Despite the fact that so much of our communication is via internet or on-line formats there are still times when we must stand up in front of our audience and deliver. Many careers have been enhanced by the ability to sell ideas through good presentations. We have distilled a number of good ideas and design tips here to help you make engaging presentations.
The most powerful way to engage your audience is through either pain, gain or fear. Decisions depend on these three motivators, design your presentation to include one of these. We prefer ‘gain’ because it is a positive emotion. For example, your takeaway may be “improve collections by 20% by doing this one thing:
1. Start by asking: What do I want my audience to know, feel and do.
We believe that all effective high stakes communication must be objective driven.
An objective has three main elements: information, emotion and action.
Regardless of the form of communication you are contemplating you should start by asking: “At the end of my presentation what do I want my audience to know, feel and do.”
Not only does this objective provide you with direction it also gives you a way to assess your communication success. It creates a measure against which you can compare the outcome of what you say.
Being clear in your communication objective reduces rambling, increases confidence, and helps you to a structure and an audience-centric, engaging message.
2. Never forget your “why” : It drives your presentation and makes you relatable.
Never forget your “why”.
“Why” shines a spotlight on what SHOULD be on the slide greatly increasing our signal-to-noise ratio.
3. Practice KISS . . . Keep your presentation content clear and concise.
Keep it Simple, Stupid.
Reign in your inner magpie and get rid of all those frilly bits and shiny objects that do not really contribute to the efficiency of the message delivery. Be clear and precise without sacrificing style.
4. Avoid cognitive overload: using the “One concept per slide” rule
Never forget that PowerPoint audiences are people too. All humans learn in a specific way – and over packed slides do not facilitate that learning.
5. Keep a digital inspiration notebook . . . for fresh presentation ideas.
Divide your notebook into sections based on various design elements such as: colours, typography, shapes and so on. Inspiration can be found anywhere. Magazines are a good source of design inspiration.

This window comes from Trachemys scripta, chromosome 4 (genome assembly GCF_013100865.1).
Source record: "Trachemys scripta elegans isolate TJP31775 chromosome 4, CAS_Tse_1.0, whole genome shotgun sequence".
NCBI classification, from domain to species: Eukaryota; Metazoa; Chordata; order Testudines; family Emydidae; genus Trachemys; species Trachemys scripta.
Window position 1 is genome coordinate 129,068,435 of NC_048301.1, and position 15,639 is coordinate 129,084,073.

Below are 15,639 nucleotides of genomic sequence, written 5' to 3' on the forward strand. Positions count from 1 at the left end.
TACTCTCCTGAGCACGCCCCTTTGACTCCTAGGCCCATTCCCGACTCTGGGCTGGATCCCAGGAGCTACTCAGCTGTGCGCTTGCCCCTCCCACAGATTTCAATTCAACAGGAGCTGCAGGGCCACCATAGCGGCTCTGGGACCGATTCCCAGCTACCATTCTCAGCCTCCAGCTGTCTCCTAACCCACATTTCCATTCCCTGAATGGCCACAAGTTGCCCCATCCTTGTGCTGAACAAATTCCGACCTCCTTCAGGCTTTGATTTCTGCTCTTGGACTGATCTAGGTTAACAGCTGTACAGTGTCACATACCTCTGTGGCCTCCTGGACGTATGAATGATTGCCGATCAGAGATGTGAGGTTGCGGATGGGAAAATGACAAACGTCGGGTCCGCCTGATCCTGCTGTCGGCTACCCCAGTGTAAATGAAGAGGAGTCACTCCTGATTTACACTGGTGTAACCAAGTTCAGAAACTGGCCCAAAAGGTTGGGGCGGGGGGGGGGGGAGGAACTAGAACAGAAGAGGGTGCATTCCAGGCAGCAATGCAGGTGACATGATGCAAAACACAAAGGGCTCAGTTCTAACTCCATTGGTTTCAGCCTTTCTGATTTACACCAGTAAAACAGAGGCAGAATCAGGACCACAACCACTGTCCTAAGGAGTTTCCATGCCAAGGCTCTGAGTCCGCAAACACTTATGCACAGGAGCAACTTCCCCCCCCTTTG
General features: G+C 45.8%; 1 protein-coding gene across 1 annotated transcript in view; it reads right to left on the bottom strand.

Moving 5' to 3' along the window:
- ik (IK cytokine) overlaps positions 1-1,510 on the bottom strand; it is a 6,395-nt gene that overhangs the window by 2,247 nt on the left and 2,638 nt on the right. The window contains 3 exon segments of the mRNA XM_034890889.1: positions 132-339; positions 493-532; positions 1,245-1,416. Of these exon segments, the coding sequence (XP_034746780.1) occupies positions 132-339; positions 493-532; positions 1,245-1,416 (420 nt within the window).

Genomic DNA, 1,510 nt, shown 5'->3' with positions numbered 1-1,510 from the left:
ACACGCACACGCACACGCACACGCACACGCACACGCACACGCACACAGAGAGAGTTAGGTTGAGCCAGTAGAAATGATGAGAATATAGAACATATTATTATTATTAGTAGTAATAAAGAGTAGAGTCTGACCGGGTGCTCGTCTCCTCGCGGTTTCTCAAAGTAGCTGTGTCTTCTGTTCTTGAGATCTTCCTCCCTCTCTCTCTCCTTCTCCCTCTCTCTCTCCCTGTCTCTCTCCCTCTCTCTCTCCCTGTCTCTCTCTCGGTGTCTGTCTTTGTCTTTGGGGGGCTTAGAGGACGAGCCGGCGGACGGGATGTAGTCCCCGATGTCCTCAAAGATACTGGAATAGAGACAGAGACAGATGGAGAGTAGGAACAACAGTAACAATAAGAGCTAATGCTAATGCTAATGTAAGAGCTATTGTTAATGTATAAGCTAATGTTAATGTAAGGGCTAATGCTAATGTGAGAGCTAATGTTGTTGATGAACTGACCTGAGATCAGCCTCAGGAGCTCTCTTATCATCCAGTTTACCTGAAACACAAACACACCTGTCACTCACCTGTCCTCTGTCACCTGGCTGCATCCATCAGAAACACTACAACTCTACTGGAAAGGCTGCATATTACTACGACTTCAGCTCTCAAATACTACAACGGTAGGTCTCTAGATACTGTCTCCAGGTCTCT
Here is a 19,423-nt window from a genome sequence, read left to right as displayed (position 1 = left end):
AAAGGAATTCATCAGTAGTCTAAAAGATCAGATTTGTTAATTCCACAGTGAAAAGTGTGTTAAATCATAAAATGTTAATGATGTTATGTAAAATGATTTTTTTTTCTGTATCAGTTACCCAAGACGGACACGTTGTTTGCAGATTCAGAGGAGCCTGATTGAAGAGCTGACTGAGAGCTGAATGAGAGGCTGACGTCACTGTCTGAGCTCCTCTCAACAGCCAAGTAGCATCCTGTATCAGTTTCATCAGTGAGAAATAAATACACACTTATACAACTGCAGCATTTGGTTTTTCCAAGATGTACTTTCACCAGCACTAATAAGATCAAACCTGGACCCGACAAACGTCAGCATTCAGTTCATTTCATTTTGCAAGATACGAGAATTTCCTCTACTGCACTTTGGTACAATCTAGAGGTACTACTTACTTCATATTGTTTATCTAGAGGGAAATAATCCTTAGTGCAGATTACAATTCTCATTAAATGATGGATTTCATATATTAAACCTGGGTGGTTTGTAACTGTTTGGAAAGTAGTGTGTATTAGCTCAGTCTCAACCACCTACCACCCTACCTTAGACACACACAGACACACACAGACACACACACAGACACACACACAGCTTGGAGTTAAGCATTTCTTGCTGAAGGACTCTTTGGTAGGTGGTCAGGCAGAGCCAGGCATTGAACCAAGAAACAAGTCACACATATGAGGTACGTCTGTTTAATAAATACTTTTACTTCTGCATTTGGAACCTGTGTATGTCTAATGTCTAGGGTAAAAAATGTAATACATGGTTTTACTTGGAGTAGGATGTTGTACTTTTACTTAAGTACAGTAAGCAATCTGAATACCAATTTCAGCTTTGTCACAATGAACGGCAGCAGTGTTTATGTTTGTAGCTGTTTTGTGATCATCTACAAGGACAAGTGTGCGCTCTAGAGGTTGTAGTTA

Capture new finds with your phone camera and send directly to your pictures file.
6. Focus on your audience; and align their needs with your objectives.
Focus on your audience and align their needs with your objectives by showing that you understand their situation, demonstrating that your ideas help overcome their challenges, and showing the real benefit to them in changing their behaviours as a result of your presentation.
Audience-focused stories are so much more powerful than traditional ‘me, me, me’ approaches.
And by starting off talking about your audience and continuing to frame everything from their perspective you provide context and relevance which is really engaging and effective.
7. Come up with a strong, sound design first, then build that design (regardless of the tool.)
“Build” and “design” are two separate tracks: they need to be kept a little more separate at times.
Modlettes provides a simple, six phase design tool that provides great flexibility in the build and design of your communication.
Coming up with a strong, sound eLearning design first, then building that design, testing the design and redesigning the system, based on user data – these are the designs of the future.
8. Distinguish what you say, what you show, and what you give
A good presentation is made up of three things; what you say, what you show, and what you give; what you say to your audience when you are in front of them; what you show them, in terms of slides and visuals; and what you give to them, in the form of a printed handout.
When presenters don’t distinguish these three tasks, they end up creating Death by PowerPoint. When they make each of these as good as they possibly can, great things can happen and they end up distinguishing themselves from 99% of those people giving presentations today.